Three Plot Points Equal “Similitude”
A wise person once told me that every story written for a Star Trek episode has to have three plot points, and that they will come together at the end of the episode to complete the storyline. I’ve thought about this a lot, and one episode that seems to stand out to reflect this belief is the Enterprise installment “Similitude”, written by Manny Coto.
Whenever a question appears on Facebook asking something along the lines of “What is your favorite episode of Enterprise?“, often “Similitude” is the hands-down winner amongst other fans. Although I consider “Shuttlepod One” to be my favorite episode of Enterprise and have written a previous article about it, “Similitude” is also in my top five listing of the show’s greatest episodes.
It was Manny Coto’s first script for Enterprise and it brought him great fame in the Star Trek community, leading to him becoming the showrunner for Enterprise in the fourth season. Manny is an Emmy winner for his work on 24 (Season 7 was my favorite season of that series and even contained some old friends from Enterprise: John Billingsley and Connor Trinneer). Manny is also an Emmy nominee for executive producing on Dexter. He considered his work on Enterprise as the high point of his career. I will agree with him on that!
Without Manny’s influence and guidance, I’m not sure how season four of Enterprise would have been. I also wonder what influence his time as executive producer would have had if Enterprise had lived out seven seasons, as did the prior three Star Trek series.
The direction of “Similitude” by LeVar Burton seems to have made the episode a fan favorite as well. In my opinion, he brought out the best in the show’s actors.
Okay, enough; back to the reason for this article: plot points. Let’s look at “Similitude” as it applies to this three-plot-point idea. If you have not seen the episode, stop here; too many spoilers are about to be revealed.
Plot Point Number One: Trip is severely injured
The episode opens with a lost lead. It looks like Trip is dead in a coffin, his deceased body ready to be launched into space.
After the opening credits, we see that the story begins two weeks before this lost lead. Trying to upgrade the warp engine, an explosion occurs that causes Trip to suffer a head injury.
Trip’s injury is the basis for the story and it will be the driving force for the other two plot points. Often, the first plot point continues throughout the story and the added plot points add issues that need to be resolved before the original plot point can be resolved.
Due to the explosion, Enterprise is without warp drive or impulse power and is trapped in a field of matter that wants to attach itself to the ship’s hull. By the time the engines can be repaired, the ship will be destroyed. With Trip in a coma, this leads to…
Plot Point Number Two: Cloning provides a solution
Regarding Trip’s injury, Dr. Phlox tells Archer he has a Lyssarrian Desert Larvae. When DNA is administered to it, a clone can be made of the source of the DNA. However, it will go through a normal life cycle in just fifteen days. The issue of cloning has been covered in many other films and TV shows, such as the movie The Island, but not to the level seen in this episode.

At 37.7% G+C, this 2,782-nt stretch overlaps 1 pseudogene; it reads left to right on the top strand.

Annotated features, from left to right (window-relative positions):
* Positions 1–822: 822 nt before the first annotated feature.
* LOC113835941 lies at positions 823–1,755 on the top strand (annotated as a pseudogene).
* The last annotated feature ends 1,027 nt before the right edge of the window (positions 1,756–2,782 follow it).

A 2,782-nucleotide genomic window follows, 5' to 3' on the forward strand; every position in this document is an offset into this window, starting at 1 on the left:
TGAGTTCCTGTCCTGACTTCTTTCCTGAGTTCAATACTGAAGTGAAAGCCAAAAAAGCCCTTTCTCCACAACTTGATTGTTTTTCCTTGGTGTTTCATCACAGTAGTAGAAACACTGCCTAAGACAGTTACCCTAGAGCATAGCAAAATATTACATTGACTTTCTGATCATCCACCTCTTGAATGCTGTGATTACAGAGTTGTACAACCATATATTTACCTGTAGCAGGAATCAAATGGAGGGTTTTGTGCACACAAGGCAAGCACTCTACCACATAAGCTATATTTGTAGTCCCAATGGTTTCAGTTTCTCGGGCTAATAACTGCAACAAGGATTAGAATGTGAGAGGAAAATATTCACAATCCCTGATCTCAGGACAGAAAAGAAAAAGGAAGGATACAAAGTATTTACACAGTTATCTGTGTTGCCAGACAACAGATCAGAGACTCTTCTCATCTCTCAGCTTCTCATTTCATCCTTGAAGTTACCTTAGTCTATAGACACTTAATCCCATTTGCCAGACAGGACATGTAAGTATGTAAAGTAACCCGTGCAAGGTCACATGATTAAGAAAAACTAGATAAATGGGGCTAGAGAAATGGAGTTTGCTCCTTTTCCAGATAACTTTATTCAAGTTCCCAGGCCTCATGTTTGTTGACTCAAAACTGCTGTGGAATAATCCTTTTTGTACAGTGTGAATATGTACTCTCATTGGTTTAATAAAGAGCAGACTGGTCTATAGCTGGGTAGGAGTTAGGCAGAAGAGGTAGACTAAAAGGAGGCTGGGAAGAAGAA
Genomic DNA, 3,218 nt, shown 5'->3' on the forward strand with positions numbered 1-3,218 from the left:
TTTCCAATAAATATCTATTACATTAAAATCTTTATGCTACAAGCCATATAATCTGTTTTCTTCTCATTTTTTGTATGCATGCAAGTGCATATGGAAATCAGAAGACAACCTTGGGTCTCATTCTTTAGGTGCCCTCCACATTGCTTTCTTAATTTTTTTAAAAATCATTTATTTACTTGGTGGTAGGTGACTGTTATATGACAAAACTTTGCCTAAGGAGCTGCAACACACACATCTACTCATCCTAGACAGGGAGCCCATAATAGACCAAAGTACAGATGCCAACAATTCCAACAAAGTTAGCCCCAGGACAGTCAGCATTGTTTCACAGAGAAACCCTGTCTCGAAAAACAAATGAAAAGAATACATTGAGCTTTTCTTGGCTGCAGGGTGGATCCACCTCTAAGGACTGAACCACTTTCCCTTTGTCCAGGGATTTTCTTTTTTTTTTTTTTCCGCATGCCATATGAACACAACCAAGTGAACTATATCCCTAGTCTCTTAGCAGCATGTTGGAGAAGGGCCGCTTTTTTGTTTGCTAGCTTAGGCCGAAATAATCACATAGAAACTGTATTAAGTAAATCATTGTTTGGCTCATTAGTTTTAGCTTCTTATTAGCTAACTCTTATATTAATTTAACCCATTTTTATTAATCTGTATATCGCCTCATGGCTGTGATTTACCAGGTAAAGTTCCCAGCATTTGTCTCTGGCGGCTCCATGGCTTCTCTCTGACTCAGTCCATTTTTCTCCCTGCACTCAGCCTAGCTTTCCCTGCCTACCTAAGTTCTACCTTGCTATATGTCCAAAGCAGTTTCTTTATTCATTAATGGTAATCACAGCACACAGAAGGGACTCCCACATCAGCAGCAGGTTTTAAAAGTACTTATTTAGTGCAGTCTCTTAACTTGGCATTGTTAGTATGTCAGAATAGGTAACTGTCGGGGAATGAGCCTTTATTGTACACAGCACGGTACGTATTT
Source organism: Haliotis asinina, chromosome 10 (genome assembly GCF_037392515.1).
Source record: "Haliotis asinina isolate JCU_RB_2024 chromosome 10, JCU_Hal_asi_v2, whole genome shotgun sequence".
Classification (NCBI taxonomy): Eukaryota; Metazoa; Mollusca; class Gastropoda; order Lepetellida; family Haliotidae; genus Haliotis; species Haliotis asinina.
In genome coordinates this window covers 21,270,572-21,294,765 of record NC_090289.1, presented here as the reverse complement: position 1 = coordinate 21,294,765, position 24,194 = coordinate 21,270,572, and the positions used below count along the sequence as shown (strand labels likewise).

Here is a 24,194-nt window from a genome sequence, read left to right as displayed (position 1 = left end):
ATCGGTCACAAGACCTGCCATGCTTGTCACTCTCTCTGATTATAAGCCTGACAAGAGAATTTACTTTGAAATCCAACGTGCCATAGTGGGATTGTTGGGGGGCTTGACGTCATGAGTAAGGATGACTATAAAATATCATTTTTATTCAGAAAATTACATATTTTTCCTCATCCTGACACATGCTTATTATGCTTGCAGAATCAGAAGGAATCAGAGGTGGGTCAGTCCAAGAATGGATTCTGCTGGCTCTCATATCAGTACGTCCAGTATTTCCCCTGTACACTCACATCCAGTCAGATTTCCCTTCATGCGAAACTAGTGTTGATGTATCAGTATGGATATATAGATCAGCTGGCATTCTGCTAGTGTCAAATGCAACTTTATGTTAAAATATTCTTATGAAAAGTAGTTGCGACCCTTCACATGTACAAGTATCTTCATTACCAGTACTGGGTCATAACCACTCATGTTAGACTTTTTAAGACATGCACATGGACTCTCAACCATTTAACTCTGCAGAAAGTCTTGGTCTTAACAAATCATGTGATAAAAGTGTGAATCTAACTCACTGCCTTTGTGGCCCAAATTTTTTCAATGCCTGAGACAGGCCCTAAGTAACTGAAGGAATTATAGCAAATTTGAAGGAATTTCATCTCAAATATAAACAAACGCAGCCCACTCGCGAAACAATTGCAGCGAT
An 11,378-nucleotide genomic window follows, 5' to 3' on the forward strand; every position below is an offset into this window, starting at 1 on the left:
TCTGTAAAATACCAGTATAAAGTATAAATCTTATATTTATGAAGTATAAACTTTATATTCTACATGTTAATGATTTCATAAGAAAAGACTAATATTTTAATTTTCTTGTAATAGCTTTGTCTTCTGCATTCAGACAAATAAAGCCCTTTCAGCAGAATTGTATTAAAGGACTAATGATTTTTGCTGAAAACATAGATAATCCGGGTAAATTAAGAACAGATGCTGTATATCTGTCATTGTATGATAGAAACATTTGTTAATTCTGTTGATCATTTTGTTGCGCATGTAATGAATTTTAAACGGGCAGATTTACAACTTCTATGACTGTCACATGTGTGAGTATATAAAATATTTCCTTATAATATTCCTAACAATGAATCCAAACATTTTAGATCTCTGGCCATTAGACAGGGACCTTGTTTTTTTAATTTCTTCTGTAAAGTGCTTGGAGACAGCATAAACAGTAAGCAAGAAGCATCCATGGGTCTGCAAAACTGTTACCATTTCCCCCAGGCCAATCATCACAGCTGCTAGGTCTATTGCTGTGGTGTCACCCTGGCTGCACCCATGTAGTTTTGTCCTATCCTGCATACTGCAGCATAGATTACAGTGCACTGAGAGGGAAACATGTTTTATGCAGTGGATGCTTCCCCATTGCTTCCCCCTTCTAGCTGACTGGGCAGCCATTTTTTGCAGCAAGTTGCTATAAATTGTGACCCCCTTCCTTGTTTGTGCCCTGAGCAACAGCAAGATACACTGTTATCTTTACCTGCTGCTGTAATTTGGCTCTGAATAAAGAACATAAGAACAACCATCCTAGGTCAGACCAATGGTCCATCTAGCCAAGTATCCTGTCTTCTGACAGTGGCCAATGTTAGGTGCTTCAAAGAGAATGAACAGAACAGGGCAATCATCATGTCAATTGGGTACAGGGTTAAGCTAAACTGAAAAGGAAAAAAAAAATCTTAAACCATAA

Archer is left with the decision of whether to approve the process and use the clone to obtain the needed brain tissue to save Trip’s life. He agrees that Trip needs to be saved for Enterprise to complete the Xindi mission.
The clone, given the name “Sim” by Dr. Phlox in its infancy, becomes not only a copy of Trip but even takes on his memories and traits. And this leads to…
Plot Point Number Three: Questioning purpose in life
As the clone matures, it becomes increasingly like Trip, and this causes issues with Archer and T’Pol. Whereas the child Sim struggles to understand why he was created, the adult Sim realizes his life needs purpose, and he proposes a solution to move the stranded Enterprise; Sim comes up with a plan to use the shuttlepods to tow Enterprise out of the magnetic field, saving the ship and crew.
After Sim’s plan works, Dr. Phlox discovers that Sim won’t survive the operation to save Trip’s life, news Archer and Phlox relay to Sim. However, Sim says there might be an enzyme that can extend his life and allow him to replace Trip; Archer refuses to allow that to happen. Sim therefore plans to escape the ship, to live out his short life expectancy, instead.
It’s then that Sim, contemplating the fact he has an opportunity to help prevent the Xindi from committing more deaths than they already have, realizes his true reason for existence, and he agrees to go forward with the operation. Before he goes to Sickbay, T’Pol gives him a going away gift: a kiss (which later becomes a plot point for subsequent episodes).
By the penultimate scene, all the plot points have been resolved, and Sim is now ready to do what needs to be done. This might be one of the most emotional scenes in Enterprise, where Sim says to Phlox, “You made a damn good father,” and Phlox replies, “You were a damn good son.” Step aside, end of Field of Dreams; this is the best father/son scene of all time! And with that, Sim accepts his purpose in life, saving the life of another. The episode ends where it began, yet now we know that the coffin contains Sim’s body, not Trip’s.
All things considered, “Similitude” is an extremely successful Enterprise episode, and its storytelling is a key part of that success. Thanks to Manny Coto, for writing the well-crafted tale and for being a part of Star Trek: Enterprise in general.